* Customer Promise – (aka Brand) is the sum of all customer interactions with the company, intentional and unintentional, it is the promise the company keeps with its customers – not the marketing promises the company makes.
* Messaging Platform – is a group of messaging tools used for producing aligned and consistent marketing messages, some tools provide visual guidance, others guide the writing of text copy.
* Positioning Statement – (aka Elevator Statement) is a 15-30 second introductory statement used in selling situations, the better ones include what business you’re in, what customer benefits your offer provides, and why your offer is better than others.
* Corporate Identify – (mistakenly confused for the Messaging Platform) is a design guideline that indicates authorized corporate colors, fonts, logo usage and placement.
* Consultative Selling – occurs in many b2b sales situations, where the salesperson first seeks to understand/uncover the customer’s pains to be fixed or the gains to be made, and then sells a solution that fixes the problems and/or delivers the gains.
* Persuasiveness – in selling occurs when customers are presented and select a solution that solves their problems and/or delivers their desired gains.
* Value Proposition – is the “What’s In It For Me” rationale that customers buy, the most important sales message to develop on a customer by customer, offer by offer basis. Don’t confuse a value proposition with a USP (Unique Selling Proposition), which is the sales version of the value proposition, but the USP attempts to define a unique value, which is rare in sales’ offers.
* Prospecting Intelligently – is the process of working through suspects to find prospective customers, doing it intelligently means wasting as little time and money as possible while producing valuable results.
* Client-Directed, Interactive Presentations – are the live performance opportunity to persuade customers to select your offer, and are most successful when the presentation is dynamic (able to jump to customer directed topics) and engages customers in a conversation rather than lecturing at them.
* Persuasive Sales Proposals – are the formalized written sales offer that are best presented in a persuasive document structure using a consultative selling methodology.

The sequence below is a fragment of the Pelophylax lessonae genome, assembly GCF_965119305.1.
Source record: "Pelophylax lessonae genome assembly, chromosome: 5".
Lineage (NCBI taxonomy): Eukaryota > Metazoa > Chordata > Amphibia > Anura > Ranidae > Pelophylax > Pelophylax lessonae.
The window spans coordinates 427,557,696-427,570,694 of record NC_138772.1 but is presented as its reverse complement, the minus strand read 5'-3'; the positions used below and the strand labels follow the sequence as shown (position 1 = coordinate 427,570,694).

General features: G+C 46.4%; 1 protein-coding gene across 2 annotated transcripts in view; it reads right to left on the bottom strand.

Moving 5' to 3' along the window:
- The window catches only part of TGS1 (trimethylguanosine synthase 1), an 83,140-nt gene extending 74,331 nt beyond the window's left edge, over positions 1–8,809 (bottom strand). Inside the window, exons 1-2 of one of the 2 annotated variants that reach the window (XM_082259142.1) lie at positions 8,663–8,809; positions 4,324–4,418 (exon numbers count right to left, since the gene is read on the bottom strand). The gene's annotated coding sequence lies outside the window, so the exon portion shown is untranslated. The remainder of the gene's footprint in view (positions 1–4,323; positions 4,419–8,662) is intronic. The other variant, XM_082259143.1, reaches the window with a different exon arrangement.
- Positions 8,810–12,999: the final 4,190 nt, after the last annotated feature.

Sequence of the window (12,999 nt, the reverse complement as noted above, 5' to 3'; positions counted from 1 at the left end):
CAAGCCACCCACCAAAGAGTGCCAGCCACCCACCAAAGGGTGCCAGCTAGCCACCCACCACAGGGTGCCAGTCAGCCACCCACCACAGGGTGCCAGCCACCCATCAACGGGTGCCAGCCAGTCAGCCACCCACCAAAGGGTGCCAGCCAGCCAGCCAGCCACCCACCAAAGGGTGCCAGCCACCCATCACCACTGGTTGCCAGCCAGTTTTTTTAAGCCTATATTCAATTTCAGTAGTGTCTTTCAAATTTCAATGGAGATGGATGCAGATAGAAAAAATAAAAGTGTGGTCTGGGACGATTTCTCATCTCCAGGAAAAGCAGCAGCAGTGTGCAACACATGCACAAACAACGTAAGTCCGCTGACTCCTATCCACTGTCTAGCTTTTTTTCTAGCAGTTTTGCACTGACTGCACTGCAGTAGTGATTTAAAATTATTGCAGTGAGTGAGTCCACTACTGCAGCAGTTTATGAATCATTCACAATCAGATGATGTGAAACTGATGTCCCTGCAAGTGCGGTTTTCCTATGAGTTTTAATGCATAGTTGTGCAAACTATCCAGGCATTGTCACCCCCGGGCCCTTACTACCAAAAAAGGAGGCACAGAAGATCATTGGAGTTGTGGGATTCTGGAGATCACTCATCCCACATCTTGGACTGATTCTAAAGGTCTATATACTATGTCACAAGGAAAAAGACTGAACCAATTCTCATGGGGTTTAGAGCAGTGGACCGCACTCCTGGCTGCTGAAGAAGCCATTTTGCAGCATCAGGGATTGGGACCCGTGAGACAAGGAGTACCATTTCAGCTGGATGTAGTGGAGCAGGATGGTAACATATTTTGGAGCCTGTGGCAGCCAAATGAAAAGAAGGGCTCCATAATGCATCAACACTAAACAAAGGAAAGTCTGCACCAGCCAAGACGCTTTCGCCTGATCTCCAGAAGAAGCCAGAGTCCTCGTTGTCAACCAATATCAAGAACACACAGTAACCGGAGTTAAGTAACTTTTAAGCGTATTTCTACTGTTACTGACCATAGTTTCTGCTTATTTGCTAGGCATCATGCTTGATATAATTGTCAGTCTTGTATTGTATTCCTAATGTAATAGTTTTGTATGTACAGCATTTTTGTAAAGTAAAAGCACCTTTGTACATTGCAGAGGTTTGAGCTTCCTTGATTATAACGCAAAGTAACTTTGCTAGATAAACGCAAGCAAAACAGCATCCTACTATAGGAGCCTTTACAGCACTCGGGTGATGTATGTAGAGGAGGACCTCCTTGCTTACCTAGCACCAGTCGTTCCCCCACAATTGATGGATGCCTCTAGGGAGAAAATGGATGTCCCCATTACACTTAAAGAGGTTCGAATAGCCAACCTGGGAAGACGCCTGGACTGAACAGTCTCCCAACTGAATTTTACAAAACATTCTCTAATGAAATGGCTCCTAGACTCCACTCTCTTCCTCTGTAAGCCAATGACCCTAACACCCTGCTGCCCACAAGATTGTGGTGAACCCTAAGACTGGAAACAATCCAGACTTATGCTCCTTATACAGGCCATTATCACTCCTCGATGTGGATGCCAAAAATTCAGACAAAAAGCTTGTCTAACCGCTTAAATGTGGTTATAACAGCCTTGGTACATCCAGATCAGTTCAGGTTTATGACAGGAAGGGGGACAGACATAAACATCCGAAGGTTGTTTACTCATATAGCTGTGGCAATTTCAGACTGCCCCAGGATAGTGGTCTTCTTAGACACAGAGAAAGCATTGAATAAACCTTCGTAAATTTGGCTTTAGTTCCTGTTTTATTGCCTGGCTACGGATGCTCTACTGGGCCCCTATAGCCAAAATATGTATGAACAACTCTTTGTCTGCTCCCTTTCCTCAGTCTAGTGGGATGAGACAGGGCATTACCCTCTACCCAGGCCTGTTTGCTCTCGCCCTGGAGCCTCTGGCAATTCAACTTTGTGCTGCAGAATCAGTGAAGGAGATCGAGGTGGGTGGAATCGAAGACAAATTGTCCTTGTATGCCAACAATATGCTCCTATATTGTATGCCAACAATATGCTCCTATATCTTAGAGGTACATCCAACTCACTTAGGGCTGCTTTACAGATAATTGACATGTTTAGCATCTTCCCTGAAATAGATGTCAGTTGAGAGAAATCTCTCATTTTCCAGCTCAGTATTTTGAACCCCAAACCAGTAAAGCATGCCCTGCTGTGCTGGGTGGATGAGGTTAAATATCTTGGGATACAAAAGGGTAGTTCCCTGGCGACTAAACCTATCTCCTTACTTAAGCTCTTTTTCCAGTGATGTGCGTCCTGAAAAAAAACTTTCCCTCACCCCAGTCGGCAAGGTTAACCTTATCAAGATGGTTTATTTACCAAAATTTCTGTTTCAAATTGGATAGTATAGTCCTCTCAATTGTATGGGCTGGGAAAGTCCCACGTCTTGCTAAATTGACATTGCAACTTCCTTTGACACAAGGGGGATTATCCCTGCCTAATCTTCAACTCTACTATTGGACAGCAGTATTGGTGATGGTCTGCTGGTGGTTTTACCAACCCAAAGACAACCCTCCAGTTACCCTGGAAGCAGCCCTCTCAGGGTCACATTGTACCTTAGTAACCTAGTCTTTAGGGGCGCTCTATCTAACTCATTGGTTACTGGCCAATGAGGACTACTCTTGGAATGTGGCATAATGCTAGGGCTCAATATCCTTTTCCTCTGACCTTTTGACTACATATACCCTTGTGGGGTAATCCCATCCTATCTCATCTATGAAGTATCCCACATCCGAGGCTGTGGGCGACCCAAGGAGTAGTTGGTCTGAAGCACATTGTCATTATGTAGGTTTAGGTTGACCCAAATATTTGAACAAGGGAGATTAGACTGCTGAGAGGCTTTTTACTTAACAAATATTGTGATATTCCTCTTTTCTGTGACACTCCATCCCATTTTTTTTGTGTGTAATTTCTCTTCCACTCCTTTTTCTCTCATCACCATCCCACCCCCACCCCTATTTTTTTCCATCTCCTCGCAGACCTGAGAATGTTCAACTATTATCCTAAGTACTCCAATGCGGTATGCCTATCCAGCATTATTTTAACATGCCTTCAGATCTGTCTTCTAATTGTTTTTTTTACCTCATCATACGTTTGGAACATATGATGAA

* RFx – represents any of the various written or electronic requests customers use to solicit proposals, information, or quotes. They include Request for Proposal (RFP), Information (RFI), Quote (RFQ).
* Focus on Interests, not Positions – is a negotiating skill from the book Getting to Yes (affiliate link) that was developed from the Harvard Negotiation project.
* Take time to make decisions – when possible, whether accepting or counter offering, postpone the decision to give yourself the time to think without pressure.
* When asked to lower your sales price, don’t without also changing the quantity, delivery, scope, scale or terms. If you give customers something without an obvious return benefit to yourself, they’ll believe you were over charging in the first place.
* Understanding how to read a Profit & Loss Statement – if it’s your business or your customer’s, you’ll need to know your way around a P&L.
* Understanding how to read a Balance Sheet – the importance of the Balance Sheet is second only to your understanding of the P&L.
* Understanding Profit Margin vs. Markup – the often confused difference between the two typically doesn’t make much of a difference except in large dollar sales, then the percentages add up.
These are the points of light I find use in my work. What do you use regularly that you find useful and that’s not listed here?